I wrote about and launched Followr two weeks ago, a chrome extension designed to help people gain traction on twitter through automated means.
I was truly surprised by people’s reactions. I expected to be crushed by the community, but nearly everyone was kind and positive. Oh – there was one person who called me mentally delusional. Thanks, stranger!
I received so much great feedback that I decided to act quickly. Today, I’m releasing Followr v1.0.0, the 2nd public release. You can download it here.
New Features In V1
History & Conversion Tracking
You can now see what actions Followr is taking in the “History” page. When favorites convert into followers, the specific tweet is marked as “Converted!” You can also see your total gained followers from Followr on the “Setup” page.
One of the most requested features was a blacklist, and so it came to be. Followr will never favorite tweets that contain words in the blacklist. Multi-word search queries were also returning poorly relevant results, so Followr now searches for exact query strings.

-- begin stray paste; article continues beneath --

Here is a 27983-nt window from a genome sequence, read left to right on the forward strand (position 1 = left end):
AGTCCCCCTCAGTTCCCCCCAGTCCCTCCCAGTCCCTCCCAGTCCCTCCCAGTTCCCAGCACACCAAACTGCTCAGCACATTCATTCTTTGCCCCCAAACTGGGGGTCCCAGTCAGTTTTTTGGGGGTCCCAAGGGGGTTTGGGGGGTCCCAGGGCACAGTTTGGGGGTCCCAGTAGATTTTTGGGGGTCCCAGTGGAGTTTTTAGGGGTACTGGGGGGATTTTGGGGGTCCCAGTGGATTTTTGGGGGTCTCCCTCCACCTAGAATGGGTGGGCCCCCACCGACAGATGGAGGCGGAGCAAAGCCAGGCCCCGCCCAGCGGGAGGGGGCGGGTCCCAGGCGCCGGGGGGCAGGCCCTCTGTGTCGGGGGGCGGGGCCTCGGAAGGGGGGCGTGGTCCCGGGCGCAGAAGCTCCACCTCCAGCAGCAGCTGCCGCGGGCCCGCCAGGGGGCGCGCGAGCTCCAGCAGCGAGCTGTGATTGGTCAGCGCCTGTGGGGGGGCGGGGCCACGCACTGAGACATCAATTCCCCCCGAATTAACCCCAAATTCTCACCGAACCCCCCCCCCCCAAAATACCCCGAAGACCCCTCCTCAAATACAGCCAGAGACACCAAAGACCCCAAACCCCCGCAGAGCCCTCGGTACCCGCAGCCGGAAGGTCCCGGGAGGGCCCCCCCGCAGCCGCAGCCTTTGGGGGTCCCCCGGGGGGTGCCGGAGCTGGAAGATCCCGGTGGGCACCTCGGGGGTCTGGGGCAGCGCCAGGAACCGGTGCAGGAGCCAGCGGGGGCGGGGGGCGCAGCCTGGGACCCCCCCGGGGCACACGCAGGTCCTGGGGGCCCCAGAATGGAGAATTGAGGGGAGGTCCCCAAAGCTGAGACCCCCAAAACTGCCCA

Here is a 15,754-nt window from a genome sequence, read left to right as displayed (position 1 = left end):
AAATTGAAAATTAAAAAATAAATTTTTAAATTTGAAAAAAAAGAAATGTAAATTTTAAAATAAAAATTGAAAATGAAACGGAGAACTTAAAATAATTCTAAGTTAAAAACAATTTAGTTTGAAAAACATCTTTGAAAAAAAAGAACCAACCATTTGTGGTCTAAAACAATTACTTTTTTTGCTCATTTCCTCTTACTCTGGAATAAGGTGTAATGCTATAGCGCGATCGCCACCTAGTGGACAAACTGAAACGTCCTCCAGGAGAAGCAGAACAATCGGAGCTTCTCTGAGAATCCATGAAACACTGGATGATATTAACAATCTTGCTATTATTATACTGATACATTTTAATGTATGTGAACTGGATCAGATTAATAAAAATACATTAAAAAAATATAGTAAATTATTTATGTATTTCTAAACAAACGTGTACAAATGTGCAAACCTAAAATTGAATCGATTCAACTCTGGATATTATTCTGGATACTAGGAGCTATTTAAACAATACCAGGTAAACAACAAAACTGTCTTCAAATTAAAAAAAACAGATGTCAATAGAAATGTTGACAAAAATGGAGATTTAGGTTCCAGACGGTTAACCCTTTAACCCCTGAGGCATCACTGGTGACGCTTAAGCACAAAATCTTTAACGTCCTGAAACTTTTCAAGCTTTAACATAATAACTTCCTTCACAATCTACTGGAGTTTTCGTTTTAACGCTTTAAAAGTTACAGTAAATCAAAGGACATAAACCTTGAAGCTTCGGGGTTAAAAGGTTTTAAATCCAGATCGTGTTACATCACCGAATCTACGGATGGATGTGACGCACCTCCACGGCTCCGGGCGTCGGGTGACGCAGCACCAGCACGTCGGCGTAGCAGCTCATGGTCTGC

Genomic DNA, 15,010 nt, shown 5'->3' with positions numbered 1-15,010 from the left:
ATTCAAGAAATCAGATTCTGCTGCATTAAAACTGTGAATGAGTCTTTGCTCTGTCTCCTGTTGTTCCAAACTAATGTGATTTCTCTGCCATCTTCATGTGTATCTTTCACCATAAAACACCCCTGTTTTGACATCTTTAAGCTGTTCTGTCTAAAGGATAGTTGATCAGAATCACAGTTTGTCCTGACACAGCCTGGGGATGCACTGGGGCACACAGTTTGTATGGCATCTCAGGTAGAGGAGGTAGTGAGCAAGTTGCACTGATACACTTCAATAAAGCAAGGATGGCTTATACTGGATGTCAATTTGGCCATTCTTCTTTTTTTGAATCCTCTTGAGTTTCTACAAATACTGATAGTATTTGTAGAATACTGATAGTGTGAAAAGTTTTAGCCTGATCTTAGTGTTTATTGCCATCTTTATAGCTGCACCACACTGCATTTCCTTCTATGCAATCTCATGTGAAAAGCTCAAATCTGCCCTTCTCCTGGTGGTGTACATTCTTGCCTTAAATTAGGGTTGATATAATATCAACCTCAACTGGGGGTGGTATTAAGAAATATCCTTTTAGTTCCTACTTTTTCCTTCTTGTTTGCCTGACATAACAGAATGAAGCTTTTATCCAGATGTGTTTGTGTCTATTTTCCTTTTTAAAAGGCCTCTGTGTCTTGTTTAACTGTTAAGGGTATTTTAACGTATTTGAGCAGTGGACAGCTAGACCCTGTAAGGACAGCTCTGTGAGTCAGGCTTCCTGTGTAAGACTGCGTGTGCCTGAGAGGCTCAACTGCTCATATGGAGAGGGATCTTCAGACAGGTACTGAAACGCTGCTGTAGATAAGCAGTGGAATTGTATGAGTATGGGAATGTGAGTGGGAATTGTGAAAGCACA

Improved Interface & Tutorial
The previous interface was missing a lot of highly relevant information. The new tutorial guides and informs new users. The extension popout now shows you which account Followr is using. I rebuilt the entire interface front the ground up, so pictures will do more justice than words.
Stealth / Anti-Detection Improvements
Opening up Followr would previously append a ?followr=true variable to the window — lame. Followr now uses script injection to control Twitter’s native frontend controls. The time interval that dictates when Followr runs has also been randomized.
So, what’s next?
There is still much work to be done and Followr is open-source, so let me know if you want to help out!
Now that I’m satisfied with the interface and basic favoriting mechanisms, I want to make fewer actions convert into more followers. To do this, the search queries will be optimized using previous data. I would probably be able to do a better job on this if I centralized some data, but I’m not sure that’s a good choice. Thoughts?
I admittedly fell into callback hell. The code could use a good ol’ refactoring to become squeaky clean. I’m thinking about implementing the next version using Promises, which would be quite fun. The CSS is also getting quite gross — I’ll switch over to LESS & Grunt.
Some lovely reviews